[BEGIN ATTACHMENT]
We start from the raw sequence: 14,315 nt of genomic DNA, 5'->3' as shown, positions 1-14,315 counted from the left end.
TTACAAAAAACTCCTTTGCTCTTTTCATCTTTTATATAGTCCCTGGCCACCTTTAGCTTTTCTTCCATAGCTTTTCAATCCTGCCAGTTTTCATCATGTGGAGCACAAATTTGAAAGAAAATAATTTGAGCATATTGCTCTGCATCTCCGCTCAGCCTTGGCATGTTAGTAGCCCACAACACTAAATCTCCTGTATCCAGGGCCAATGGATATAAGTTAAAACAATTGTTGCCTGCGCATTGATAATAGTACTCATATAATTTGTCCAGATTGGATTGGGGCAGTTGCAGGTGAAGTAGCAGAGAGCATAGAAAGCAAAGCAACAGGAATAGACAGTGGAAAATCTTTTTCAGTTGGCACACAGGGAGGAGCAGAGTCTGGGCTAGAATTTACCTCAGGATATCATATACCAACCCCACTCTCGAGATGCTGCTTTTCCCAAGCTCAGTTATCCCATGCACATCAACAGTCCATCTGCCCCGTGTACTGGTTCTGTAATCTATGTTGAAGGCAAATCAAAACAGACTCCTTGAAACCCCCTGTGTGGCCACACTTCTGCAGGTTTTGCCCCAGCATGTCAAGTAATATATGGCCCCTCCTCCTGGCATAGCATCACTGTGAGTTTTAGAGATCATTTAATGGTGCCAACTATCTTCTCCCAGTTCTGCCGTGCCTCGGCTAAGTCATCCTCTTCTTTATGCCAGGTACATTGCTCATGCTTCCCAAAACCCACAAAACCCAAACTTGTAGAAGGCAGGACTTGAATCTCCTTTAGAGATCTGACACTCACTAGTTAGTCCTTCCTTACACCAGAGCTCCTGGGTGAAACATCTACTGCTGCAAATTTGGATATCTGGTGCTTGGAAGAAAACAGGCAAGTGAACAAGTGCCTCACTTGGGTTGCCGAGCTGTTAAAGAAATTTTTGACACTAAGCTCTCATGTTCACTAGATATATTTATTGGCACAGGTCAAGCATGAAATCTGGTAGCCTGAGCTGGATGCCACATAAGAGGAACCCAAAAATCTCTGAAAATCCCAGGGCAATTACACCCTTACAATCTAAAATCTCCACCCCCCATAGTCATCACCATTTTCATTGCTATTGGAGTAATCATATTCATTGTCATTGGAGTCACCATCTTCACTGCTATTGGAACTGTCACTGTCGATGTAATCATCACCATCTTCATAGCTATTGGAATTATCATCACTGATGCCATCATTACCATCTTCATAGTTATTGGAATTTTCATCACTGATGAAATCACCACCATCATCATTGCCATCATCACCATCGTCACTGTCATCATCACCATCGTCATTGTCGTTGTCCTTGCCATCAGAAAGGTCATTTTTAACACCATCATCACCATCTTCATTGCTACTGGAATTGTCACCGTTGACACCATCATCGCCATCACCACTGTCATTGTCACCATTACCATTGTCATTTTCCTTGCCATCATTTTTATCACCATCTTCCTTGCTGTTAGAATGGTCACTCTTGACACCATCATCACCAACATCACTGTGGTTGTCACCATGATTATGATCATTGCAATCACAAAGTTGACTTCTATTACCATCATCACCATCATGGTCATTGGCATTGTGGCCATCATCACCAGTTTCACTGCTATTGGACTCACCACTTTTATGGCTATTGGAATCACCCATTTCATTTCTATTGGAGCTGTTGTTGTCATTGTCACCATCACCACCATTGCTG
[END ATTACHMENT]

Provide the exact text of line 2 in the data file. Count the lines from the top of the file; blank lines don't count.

TTACAAAAAACTCCTTTGCTCTTTTCATCTTTTATATAGTCCCTGGCCACCTTTAGCTTTTCTTCCATAGCTTTTCAATCCTGCCAGTTTTCATCATGTGGAGCACAAATTTGAAAGAAAATAATTTGAGCATATTGCTCTGCATCTCCGCTCAGCCTTGGCATGTTAGTAGCCCACAACACTAAATCTCCTGTATCCAGGGCCAATGGATATAAGTTAAAACAATTGTTGCCTGCGCATTGATAATAGTACTCATATAATTTGTCCAGATTGGATTGGGGCAGTTGCAGGTGAAGTAGCAGAGAGCATAGAAAGCAAAGCAACAGGAATAGACAGTGGAAAATCTTTTTCAGTTGGCACACAGGGAGGAGCAGAGTCTGGGCTAGAATTTACCTCAGGATATCATATACCAACCCCACTCTCGAGATGCTGCTTTTCCCAAGCTCAGTTATCCCATGCACATCAACAGTCCATCTGCCCCGTGTACTGGTTCTGTAATCTATGTTGAAGGCAAATCAAAACAGACTCCTTGAAACCCCCTGTGTGGCCACACTTCTGCAGGTTTTGCCCCAGCATGTCAAGTAATATATGGCCCCTCCTCCTGGCATAGCATCACTGTGAGTTTTAGAGATCATTTAATGGTGCCAACTATCTTCTCCCAGTTCTGCCGTGCCTCGGCTAAGTCATCCTCTTCTTTATGCCAGGTACATTGCTCATGCTTCCCAAAACCCACAAAACCCAAACTTGTAGAAGGCAGGACTTGAATCTCCTTTAGAGATCTGACACTCACTAGTTAGTCCTTCCTTACACCAGAGCTCCTGGGTGAAACATCTACTGCTGCAAATTTGGATATCTGGTGCTTGGAAGAAAACAGGCAAGTGAACAAGTGCCTCACTTGGGTTGCCGAGCTGTTAAAGAAATTTTTGACACTAAGCTCTCATGTTCACTAGATATATTTATTGGCACAGGTCAAGCATGAAATCTGGTAGCCTGAGCTGGATGCCACATAAGAGGAACCCAAAAATCTCTGAAAATCCCAGGGCAATTACACCCTTACAATCTAAAATCTCCACCCCCCATAGTCATCACCATTTTCATTGCTATTGGAGTAATCATATTCATTGTCATTGGAGTCACCATCTTCACTGCTATTGGAACTGTCACTGTCGATGTAATCATCACCATCTTCATAGCTATTGGAATTATCATCACTGATGCCATCATTACCATCTTCATAGTTATTGGAATTTTCATCACTGATGAAATCACCACCATCATCATTGCCATCATCACCATCGTCACTGTCATCATCACCATCGTCATTGTCGTTGTCCTTGCCATCAGAAAGGTCATTTTTAACACCATCATCACCATCTTCATTGCTACTGGAATTGTCACCGTTGACACCATCATCGCCATCACCACTGTCATTGTCACCATTACCATTGTCATTTTCCTTGCCATCATTTTTATCACCATCTTCCTTGCTGTTAGAATGGTCACTCTTGACACCATCATCACCAACATCACTGTGGTTGTCACCATGATTATGATCATTGCAATCACAAAGTTGACTTCTATTACCATCATCACCATCATGGTCATTGGCATTGTGGCCATCATCACCAGTTTCACTGCTATTGGACTCACCACTTTTATGGCTATTGGAATCACCCATTTCATTTCTATTGGAGCTGTTGTTGTCATTGTCACCATCACCACCATTGCTG